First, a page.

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Disinformation exists and is dangerous



Demonstration for disinformation

Last week’s issue The economist included some articles on disinformation, which it defines as “falsehoods intended to deceive.” More precisely, I would define it as the deliberate publication or dissemination of fact-related information that is almost certainly false, by a person or organization whose self-interest is to spread the lie.

The article “The Truth/Lies Behind $1.1 Million Cartier by Olena Zelenska” (“Anatomy of a Misinformation” is the title in the shorter print version) describes a recent case. Clemson University researchers have pieced together the story of Ukrainian President Volodymyr Zelenskiy’s wife allegedly spending $1.1 million on Fifth Avenue in New York City. The false story, repurposed from an earlier story, jumped from an Instagram video (probably from someone in St. Petersburg) reposted on YouTube, to African news sites that often repeated it as “sponsored content” (i.e. paid promotion ), to Russian news media, after a fake American publication called DC weekly, and to its reposting as a credible news story. Ultimately, it was shared at least 20,000 times on Twitter and TikTok. Many people now think that it is proven old ‘news’.

This sophisticated example of disinformation was almost certainly a Russian government operation. Such operations by foreign governments are extremely difficult to expose: no journalist can go to St. Petersburg to find and interview the woman who allegedly launched the lie on Instagram. In a freer country, the free press can more easily expose and publicize government disinformation conspiracies, making such operations riskier and less likely.

If The economist notes that misinformation from rulers has always existed. What has changed is the extent of private disinformation and private amplification of government disinformation. The dramatic drop in the costs of producing and spreading disinformation has multiplied it. The danger comes from both the left and the right, especially from their populist wings. If you are ‘the people’, your lies become true.

Thirty years ago, an observer of human affairs knew that everything he read or heard on TV was true privately verified by some gatekeepers. In any case, a news item and its source were guaranteed by a journalist and his editor, not to mention the owners of the media, who had to protect a brand name. Likewise, the ideas and authors of books had to pass through private gatekeepers in the publishing industry. Self-publishing was very expensive and identified the author as unknown and potentially unreliable (or uninteresting in novels or poetry). Since Gutenberg, a lot of material of dubious value has been published (think Marxism), but its dissemination came at a high cost, and the reader actually had to buy publications or go to a library to read the stuff. Even after the invention of radio and television, where people like Father McLaughlin were numerous, some private gatekeeping services were provided by station owners or those who funded the maverick broadcasters. While the circulation and challenge of ideas was not prevented, the cost barrier eliminated a lot of snake oil.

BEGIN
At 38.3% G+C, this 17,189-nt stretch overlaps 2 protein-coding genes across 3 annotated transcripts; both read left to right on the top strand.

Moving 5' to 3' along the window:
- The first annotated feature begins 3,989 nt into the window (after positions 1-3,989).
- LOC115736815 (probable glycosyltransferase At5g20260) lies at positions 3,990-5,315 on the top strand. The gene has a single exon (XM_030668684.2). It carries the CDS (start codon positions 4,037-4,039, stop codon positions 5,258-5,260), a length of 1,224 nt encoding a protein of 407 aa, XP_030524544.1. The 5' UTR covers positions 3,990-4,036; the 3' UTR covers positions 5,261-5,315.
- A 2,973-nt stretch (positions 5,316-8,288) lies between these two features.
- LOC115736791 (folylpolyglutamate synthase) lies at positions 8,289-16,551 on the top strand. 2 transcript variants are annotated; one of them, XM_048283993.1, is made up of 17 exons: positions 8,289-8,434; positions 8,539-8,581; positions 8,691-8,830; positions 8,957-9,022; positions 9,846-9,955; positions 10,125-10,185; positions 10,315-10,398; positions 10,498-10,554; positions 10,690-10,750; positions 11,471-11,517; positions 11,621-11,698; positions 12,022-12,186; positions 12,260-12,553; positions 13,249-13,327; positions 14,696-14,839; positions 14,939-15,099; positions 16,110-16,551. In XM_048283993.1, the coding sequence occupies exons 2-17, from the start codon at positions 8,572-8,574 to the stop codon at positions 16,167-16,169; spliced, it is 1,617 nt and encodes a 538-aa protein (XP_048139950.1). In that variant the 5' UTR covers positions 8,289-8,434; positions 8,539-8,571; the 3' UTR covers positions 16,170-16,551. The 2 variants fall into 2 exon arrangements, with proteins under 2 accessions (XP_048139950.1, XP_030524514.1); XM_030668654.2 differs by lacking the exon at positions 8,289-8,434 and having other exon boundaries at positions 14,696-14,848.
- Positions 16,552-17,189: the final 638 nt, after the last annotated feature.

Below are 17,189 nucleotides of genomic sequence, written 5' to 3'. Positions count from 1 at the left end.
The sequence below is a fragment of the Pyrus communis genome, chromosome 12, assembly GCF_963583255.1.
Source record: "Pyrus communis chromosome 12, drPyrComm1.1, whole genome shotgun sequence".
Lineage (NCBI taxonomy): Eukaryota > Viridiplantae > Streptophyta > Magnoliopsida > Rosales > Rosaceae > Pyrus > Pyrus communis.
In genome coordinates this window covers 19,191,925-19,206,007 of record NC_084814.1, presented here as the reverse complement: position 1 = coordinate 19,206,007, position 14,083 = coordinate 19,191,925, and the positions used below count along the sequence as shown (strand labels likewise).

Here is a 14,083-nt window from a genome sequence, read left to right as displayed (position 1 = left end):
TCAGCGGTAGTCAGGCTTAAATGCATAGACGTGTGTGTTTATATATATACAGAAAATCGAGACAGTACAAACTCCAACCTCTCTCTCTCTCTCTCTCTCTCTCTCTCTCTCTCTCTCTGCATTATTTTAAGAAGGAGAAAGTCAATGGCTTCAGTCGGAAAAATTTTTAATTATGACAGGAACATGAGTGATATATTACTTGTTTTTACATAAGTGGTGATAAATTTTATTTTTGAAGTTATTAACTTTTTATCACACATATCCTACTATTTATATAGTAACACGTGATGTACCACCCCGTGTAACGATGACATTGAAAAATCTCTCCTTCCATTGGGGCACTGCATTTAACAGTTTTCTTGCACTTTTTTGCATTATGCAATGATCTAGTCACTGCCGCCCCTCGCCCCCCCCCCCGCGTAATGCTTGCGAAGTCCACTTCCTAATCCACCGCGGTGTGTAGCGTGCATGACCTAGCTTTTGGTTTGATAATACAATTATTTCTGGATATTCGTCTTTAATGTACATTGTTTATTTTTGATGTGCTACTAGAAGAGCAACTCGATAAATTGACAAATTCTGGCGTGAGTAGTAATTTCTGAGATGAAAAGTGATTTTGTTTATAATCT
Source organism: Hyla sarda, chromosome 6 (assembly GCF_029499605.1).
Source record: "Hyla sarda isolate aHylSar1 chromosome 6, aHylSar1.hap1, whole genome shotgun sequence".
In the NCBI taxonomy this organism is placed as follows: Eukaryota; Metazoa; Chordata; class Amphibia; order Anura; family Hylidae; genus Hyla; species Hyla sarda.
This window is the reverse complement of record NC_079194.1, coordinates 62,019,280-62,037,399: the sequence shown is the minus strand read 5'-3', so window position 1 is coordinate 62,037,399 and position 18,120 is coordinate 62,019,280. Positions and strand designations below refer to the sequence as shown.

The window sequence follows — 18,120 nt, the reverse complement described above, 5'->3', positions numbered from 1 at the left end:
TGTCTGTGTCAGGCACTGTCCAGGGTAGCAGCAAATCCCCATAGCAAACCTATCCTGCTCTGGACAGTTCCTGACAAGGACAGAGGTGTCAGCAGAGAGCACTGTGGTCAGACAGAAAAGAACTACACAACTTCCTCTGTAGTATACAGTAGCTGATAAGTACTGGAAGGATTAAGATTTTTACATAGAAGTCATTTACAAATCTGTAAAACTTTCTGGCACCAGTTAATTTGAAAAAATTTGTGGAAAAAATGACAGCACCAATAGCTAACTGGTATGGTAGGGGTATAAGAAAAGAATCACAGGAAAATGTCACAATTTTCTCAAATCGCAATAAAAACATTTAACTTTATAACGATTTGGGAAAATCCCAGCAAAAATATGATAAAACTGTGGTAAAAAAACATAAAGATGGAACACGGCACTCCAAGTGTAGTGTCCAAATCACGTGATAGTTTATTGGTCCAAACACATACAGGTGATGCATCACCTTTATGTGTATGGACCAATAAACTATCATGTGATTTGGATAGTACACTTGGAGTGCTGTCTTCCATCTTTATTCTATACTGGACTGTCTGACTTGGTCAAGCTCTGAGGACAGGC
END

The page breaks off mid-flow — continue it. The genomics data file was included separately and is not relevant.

Nothing was perfect, of course, but what followed brought new dangers. What the World Wide Web from the mid-1990s and social media from the first decade of the 21st century did was allow anyone to broadcast ideas and disinformation to the world at very low cost (to the extreme only the time of the speaker or repeater). ). AI reduces these costs even further: you don’t even have to be able to write (that is, put words together in a coherent discourse) to produce disinformation. From the perspective of the reader or listener, distinguishing between serious heterodox ideas and pure disinformation has become more expensive – although AI will also provide tools to detect falsifications.

What’s the danger? Past a certain point, a free (or more or less free) society could no longer be maintained. A self-regulated social order must collapse when a certain portion of its members becomes hopelessly confused between what is true and what is false, or comes to believe that truth does not exist. Even free agreement between individuals (trade is a paradigmatic example) becomes too expensive as the likelihood of someone being a liar and a fraud increases. We don’t know where the tipping point is. But we know that this has been achieved in countries like Russia (and the former Soviet Union) or China (despite a glimmer of hope after the demise of Maoism and its Red Guards). At that point, only an authoritarian, if not totalitarian, government can coordinate individual actions. manu militari.


By Pierre Lemieux and DALL-E